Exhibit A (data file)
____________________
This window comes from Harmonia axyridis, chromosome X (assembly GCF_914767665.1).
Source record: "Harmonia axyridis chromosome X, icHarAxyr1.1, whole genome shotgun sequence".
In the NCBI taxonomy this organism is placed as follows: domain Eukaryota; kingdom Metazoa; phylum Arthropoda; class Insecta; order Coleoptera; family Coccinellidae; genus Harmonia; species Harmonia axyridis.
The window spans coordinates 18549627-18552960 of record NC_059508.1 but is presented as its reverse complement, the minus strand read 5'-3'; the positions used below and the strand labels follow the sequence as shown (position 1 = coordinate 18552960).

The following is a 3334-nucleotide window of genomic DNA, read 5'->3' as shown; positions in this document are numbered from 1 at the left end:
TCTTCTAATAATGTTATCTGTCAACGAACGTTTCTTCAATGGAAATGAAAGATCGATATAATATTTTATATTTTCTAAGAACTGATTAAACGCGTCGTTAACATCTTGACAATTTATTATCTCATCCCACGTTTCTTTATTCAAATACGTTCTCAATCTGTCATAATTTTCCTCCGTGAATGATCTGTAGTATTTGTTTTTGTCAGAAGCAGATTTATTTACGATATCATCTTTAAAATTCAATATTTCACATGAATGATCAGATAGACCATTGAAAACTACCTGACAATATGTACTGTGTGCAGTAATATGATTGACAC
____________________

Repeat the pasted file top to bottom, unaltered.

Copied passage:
This window comes from Harmonia axyridis, chromosome X (assembly GCF_914767665.1).
Source record: "Harmonia axyridis chromosome X, icHarAxyr1.1, whole genome shotgun sequence".
In the NCBI taxonomy this organism is placed as follows: domain Eukaryota; kingdom Metazoa; phylum Arthropoda; class Insecta; order Coleoptera; family Coccinellidae; genus Harmonia; species Harmonia axyridis.
The window spans coordinates 18549627-18552960 of record NC_059508.1 but is presented as its reverse complement, the minus strand read 5'-3'; the positions used below and the strand labels follow the sequence as shown (position 1 = coordinate 18552960).

The following is a 3334-nucleotide window of genomic DNA, read 5'->3' as shown; positions in this document are numbered from 1 at the left end:
TCTTCTAATAATGTTATCTGTCAACGAACGTTTCTTCAATGGAAATGAAAGATCGATATAATATTTTATATTTTCTAAGAACTGATTAAACGCGTCGTTAACATCTTGACAATTTATTATCTCATCCCACGTTTCTTTATTCAAATACGTTCTCAATCTGTCATAATTTTCCTCCGTGAATGATCTGTAGTATTTGTTTTTGTCAGAAGCAGATTTATTTACGATATCATCTTTAAAATTCAATATTTCACATGAATGATCAGATAGACCATTGAAAACTACCTGACAATATGTACTGTGTGCAGTAATATGATTGACAC